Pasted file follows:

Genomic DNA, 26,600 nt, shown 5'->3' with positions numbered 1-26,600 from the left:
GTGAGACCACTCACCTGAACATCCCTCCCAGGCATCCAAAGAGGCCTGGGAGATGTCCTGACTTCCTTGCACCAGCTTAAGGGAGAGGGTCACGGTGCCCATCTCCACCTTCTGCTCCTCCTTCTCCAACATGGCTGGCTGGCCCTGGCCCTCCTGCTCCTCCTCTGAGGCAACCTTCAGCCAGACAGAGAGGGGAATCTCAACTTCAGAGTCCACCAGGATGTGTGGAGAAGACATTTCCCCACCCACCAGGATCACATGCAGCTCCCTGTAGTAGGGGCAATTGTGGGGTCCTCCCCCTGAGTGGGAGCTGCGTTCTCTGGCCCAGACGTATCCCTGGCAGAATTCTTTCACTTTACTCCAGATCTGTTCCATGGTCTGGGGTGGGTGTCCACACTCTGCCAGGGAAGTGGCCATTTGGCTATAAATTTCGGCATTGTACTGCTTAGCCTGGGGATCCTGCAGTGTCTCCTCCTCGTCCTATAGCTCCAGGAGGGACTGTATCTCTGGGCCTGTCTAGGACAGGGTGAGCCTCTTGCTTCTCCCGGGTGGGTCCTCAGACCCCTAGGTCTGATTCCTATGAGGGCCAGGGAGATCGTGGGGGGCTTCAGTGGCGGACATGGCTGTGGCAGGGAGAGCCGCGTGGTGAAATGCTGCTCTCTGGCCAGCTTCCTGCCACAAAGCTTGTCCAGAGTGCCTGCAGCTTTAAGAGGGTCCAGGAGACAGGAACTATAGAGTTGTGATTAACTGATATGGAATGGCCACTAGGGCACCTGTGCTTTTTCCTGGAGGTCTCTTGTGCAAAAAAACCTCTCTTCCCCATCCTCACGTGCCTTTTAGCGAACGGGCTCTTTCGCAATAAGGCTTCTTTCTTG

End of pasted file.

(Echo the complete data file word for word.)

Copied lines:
Genomic DNA, 26,600 nt, shown 5'->3' with positions numbered 1-26,600 from the left:
GTGAGACCACTCACCTGAACATCCCTCCCAGGCATCCAAAGAGGCCTGGGAGATGTCCTGACTTCCTTGCACCAGCTTAAGGGAGAGGGTCACGGTGCCCATCTCCACCTTCTGCTCCTCCTTCTCCAACATGGCTGGCTGGCCCTGGCCCTCCTGCTCCTCCTCTGAGGCAACCTTCAGCCAGACAGAGAGGGGAATCTCAACTTCAGAGTCCACCAGGATGTGTGGAGAAGACATTTCCCCACCCACCAGGATCACATGCAGCTCCCTGTAGTAGGGGCAATTGTGGGGTCCTCCCCCTGAGTGGGAGCTGCGTTCTCTGGCCCAGACGTATCCCTGGCAGAATTCTTTCACTTTACTCCAGATCTGTTCCATGGTCTGGGGTGGGTGTCCACACTCTGCCAGGGAAGTGGCCATTTGGCTATAAATTTCGGCATTGTACTGCTTAGCCTGGGGATCCTGCAGTGTCTCCTCCTCGTCCTATAGCTCCAGGAGGGACTGTATCTCTGGGCCTGTCTAGGACAGGGTGAGCCTCTTGCTTCTCCCGGGTGGGTCCTCAGACCCCTAGGTCTGATTCCTATGAGGGCCAGGGAGATCGTGGGGGGCTTCAGTGGCGGACATGGCTGTGGCAGGGAGAGCCGCGTGGTGAAATGCTGCTCTCTGGCCAGCTTCCTGCCACAAAGCTTGTCCAGAGTGCCTGCAGCTTTAAGAGGGTCCAGGAGACAGGAACTATAGAGTTGTGATTAACTGATATGGAATGGCCACTAGGGCACCTGTGCTTTTTCCTGGAGGTCTCTTGTGCAAAAAAACCTCTCTTCCCCATCCTCACGTGCCTTTTAGCGAACGGGCTCTTTCGCAATAAGGCTTCTTTCTTG